A Reader’s Request

In yesterday’s post, Looking for God: A Lenten Meditation on Suffering, I closed with these words: “…God, in Jesus’ cross bearing procession to a Calvary hill of crucifixion and death…is the only God, in this world of worry and woe, worthy of trust.”

A reader, in response, wrote: “I am not a Christian. Yet your idea of trusting a God who suffers intrigues me. Tell me, please, more of what you mean.”

I replied: “The death of Jesus, for me, reflects life as it is. And, yes, I am a Christian. Yet whether I believe in God or Jesus, whether God exists or Jesus ever existed, I believe that the Jesus-story exists. The Bible exists, which I can read, even if I do not accept it as a sacred text, as ancient, noble literature. And, according to the Bible’s Jesus-story, he was the incarnation, the earthly embodiment of God’s unconditional love. Jesus, love in flesh, was murdered at the hands of human hubris. This, I believe, as repeatedly demonstrable throughout human history unto this day, is the way the world is. This correspondence between Jesus’ death and life in this world means, for me, that God identifies with us. Therefore, God is one with whom we can identify and, thus, trust.”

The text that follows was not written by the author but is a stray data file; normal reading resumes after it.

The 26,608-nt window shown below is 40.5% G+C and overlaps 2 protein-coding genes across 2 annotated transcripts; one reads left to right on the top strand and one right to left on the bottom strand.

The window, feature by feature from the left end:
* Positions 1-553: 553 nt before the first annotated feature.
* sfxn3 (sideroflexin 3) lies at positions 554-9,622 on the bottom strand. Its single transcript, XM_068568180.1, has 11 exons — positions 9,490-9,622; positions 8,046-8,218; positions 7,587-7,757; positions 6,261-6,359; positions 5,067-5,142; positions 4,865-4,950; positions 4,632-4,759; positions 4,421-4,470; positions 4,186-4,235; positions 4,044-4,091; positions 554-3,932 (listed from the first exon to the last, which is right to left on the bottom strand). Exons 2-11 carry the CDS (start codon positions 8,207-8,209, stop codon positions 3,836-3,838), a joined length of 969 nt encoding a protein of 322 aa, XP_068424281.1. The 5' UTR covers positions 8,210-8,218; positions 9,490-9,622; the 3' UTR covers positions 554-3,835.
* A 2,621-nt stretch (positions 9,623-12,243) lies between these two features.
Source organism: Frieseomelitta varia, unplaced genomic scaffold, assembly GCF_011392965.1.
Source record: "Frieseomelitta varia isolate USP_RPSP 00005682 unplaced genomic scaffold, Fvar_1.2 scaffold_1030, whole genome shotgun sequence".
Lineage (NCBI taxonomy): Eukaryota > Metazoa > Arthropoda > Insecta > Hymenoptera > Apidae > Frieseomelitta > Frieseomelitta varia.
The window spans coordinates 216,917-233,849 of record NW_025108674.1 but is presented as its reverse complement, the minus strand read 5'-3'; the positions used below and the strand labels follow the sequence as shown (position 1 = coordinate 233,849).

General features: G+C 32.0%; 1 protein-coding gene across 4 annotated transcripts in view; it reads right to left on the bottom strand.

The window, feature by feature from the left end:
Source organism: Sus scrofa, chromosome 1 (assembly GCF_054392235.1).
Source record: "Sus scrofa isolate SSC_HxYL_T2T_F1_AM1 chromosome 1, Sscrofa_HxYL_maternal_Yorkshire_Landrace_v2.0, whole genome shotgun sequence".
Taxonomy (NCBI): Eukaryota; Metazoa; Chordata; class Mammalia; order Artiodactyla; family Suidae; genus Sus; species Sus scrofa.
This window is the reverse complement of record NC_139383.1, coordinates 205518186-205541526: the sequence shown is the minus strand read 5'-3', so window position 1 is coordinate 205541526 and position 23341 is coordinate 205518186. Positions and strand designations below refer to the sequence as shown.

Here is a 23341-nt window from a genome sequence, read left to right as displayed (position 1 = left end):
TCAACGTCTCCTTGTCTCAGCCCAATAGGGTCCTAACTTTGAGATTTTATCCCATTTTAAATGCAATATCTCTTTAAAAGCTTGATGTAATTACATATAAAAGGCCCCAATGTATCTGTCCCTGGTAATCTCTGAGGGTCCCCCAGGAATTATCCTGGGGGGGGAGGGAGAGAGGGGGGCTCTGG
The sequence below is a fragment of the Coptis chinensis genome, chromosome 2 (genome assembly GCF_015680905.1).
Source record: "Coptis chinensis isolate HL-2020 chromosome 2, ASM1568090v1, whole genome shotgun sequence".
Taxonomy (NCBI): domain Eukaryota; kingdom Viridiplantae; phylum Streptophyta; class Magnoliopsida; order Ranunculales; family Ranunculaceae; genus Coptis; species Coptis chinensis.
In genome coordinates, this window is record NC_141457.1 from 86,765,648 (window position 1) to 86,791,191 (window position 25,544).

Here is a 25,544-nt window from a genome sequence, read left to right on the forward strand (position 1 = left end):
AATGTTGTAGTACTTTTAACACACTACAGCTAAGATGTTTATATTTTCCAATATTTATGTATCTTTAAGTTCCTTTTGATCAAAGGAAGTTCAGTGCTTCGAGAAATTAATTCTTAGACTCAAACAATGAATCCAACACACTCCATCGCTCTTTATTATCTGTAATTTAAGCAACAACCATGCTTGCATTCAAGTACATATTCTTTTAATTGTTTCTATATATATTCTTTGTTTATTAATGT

Later, she wrote: “Thank you. I will think more about this.”

I answered: You are welcome.” And, always with a second thought, I added: “For me, on most days, when I protest, silently or aloud, against the disharmony in the world and in my life – between whatever is virtuous and the way things are, the way I am – knowing that God knows the trouble we’ve seen, the trouble we are is enough.”

© 2023 PRA

Illustration: Crucifixion (detail), Nikolai Nikolaevich Ge (1831-1894)

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